Affordable high-speed broadband is the most transformative technology of our time. Enabling high-speed satellite broadband access everywhere is not only an opportunity equalizer, but also an economic imperative.
Today, an estimated 3.8 billion people still do not have basic Internet access.
Satellite broadband investment and deployment is changing that by providing affordable and reliable broadband at up to 100 Mbit/s per user.
This unlocks opportunities in ways previously impossible — improving the way we live and work.
“ITU has played a critical role in making these opportunities possible through 28 GHz satellite broadband.”
Because satellite broadband can connect anyone to everything, and anywhere, it is an essential tool for closing the digital divide — in urban and rural settings alike.
In November, the World Radio Conference (WRC-19) will address ways for satellites to continue and expand using critical 28 GHz spectrum to bridge digital divides by extending global broadband access. In the meantime, some national regulators are feeling the pressure to abandon the well-established international harmonization process in favor of ad hoc national decisions that would primarily benefit the already-connected, with little or no new coverage for those who have been left behind.
Various proposals have been made to have regulators end run a 2015 ITU WRC Resolution that declined to include 28 GHz spectrum as a candidate band for international mobile telecommunications (IMT)/5G, and to instead promote 5G services in that spectrum. Any such changes would only extend the existing digital divide by further separating the unconnected from the digital economy.
Today, a single 28 GHz band satellite can serve 1/3 of the Earth. The wide coverage provides all communities within a satellite’s footprint access to service. Coupled with easy to deploy user terminals, this means that consumers and businesses have near-instant access to fast, affordable broadband, anywhere. People can stream their favorite videos at home, walking around town, and even on an airplane. 28 GHz satellite-powered Wi-Fi now connects millions living in urban and rural centres and villages — many for the first time.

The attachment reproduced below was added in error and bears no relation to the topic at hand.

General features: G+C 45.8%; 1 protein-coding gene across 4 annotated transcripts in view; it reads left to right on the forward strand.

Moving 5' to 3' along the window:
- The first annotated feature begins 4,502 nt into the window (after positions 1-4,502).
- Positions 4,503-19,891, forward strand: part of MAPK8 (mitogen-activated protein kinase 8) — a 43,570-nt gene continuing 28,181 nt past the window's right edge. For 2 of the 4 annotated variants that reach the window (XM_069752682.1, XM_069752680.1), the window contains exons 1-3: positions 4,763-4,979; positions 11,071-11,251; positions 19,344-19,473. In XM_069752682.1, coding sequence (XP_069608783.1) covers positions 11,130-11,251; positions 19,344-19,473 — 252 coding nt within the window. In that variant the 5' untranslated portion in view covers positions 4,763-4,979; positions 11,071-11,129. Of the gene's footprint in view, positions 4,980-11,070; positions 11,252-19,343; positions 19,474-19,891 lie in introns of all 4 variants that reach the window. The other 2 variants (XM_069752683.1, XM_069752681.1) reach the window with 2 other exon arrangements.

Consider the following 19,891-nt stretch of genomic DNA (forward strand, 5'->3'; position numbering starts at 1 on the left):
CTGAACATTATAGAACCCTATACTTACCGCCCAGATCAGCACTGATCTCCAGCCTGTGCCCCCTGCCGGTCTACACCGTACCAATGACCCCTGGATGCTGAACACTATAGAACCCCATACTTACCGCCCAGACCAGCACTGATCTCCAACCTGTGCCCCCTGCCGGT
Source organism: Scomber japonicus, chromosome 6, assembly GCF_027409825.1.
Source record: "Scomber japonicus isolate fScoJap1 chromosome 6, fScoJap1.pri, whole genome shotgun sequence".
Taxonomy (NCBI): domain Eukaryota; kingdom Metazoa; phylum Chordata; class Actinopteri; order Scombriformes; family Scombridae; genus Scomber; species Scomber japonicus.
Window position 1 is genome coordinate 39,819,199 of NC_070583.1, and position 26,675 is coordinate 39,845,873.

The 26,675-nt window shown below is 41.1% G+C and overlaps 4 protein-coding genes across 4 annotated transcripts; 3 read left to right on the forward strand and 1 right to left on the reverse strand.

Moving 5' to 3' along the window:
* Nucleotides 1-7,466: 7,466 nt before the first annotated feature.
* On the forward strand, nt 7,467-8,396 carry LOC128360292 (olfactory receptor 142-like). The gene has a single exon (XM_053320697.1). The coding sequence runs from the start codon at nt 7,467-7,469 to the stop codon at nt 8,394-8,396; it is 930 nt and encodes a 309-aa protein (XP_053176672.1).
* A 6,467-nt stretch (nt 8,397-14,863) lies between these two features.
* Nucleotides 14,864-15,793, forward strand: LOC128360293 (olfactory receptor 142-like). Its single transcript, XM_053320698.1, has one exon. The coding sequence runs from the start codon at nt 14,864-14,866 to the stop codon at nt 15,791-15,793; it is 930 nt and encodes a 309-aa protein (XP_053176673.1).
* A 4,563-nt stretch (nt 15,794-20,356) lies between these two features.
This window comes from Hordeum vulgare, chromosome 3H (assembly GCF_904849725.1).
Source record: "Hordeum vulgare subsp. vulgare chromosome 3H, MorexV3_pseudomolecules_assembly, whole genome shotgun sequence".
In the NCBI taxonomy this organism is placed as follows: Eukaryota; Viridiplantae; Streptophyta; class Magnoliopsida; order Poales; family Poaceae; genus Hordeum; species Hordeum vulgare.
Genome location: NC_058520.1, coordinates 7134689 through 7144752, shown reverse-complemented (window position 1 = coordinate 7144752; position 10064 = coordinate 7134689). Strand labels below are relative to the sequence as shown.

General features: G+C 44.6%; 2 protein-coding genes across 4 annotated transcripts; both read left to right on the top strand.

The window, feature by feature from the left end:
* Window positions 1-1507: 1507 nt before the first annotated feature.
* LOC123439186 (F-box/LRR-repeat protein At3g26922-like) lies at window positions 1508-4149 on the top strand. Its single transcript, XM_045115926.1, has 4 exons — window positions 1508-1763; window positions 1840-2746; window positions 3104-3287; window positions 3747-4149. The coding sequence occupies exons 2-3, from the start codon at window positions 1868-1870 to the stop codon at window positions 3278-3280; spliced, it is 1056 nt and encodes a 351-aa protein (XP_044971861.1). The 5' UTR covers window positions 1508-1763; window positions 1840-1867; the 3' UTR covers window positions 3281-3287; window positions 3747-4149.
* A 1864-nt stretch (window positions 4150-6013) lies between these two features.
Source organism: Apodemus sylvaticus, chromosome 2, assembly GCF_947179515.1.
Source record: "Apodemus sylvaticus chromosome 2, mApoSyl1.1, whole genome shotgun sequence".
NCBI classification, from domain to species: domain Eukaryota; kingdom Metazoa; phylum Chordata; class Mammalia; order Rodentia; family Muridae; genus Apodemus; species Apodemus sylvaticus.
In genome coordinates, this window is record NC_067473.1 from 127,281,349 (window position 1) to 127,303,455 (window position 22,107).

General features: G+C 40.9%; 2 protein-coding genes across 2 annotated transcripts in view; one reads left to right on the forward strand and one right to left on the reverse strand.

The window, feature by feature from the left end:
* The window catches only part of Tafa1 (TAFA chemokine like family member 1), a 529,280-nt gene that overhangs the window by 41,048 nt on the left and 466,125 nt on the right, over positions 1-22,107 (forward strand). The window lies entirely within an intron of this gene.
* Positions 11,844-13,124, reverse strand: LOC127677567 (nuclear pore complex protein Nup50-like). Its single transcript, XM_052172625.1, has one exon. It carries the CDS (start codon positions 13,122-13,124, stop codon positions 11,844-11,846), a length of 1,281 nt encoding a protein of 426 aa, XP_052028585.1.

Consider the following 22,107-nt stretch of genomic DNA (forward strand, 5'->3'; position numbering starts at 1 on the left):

Enabling connectivity transforms economies and societies. When satellite broadband connects underserved communities, students can use the same educational resources as a child in the most affluent community. The unemployed can search for and apply for jobs once unknown to them.
Workers can develop new skills for better paying jobs. Farmers can plan for short-term weather and market changes. Local shops can reach global markets. Everyone can climb the economic ladder and build communities in place.
But it’s not just about what satellite broadband empowers people to do, it’s also about what policy-makers and society can achieve.
“The World Radiocommunication Conference this year will be even more pivotal.”
Satellite broadband unlocks new opportunities to solve problems in ways never imagined before. For example, many of the United Nation’s Sustainable Development Goals, such as improving health, lifting people out of poverty, and boosting education, depend on universal and affordable access to broadband:
ITU has played a critical role in making these opportunities possible through 28 GHz satellite broadband. Regulatory certainty has enabled billions of dollars investment in 28 GHz satellite infrastructure. The satellite broadband networks launched in the last four years using these bands, coupled with those under construction, have empowered hundreds of millions of the world’s disconnected inhabitants to leap into the digital world, despite the longstanding failures of terrestrial networks to serve their needs.
The WRC this year will be even more pivotal. Leaders will address issues that are critical for shaping the scope and reach of the satellite-enabled digital opportunity. These decisions will further allow satellites to meet people’s needs, extending digital opportunities into vital new realms like connected emergency vehicles, cars, aircraft, trains, buses, tractors and ships. These new opportunities — not achievable globally using any other technology — will create even more jobs and industries in sectors of the economy that have been disconnected for far too long.
Administrations should continue to support the continued deployment of satellite services in the 28 GHz spectrum, and accommodate 5G spectrum needs in other frequency bands. Doing so is the only way to connect the three billion people who are otherwise being left behind.
*This article is one of several commissioned by ITU’s Radiocommunication Bureau to be published in the recent ‘Evolving satellite communications’ edition of ITU News Magazine.Views expressed do not necessarily reflect those of ITU.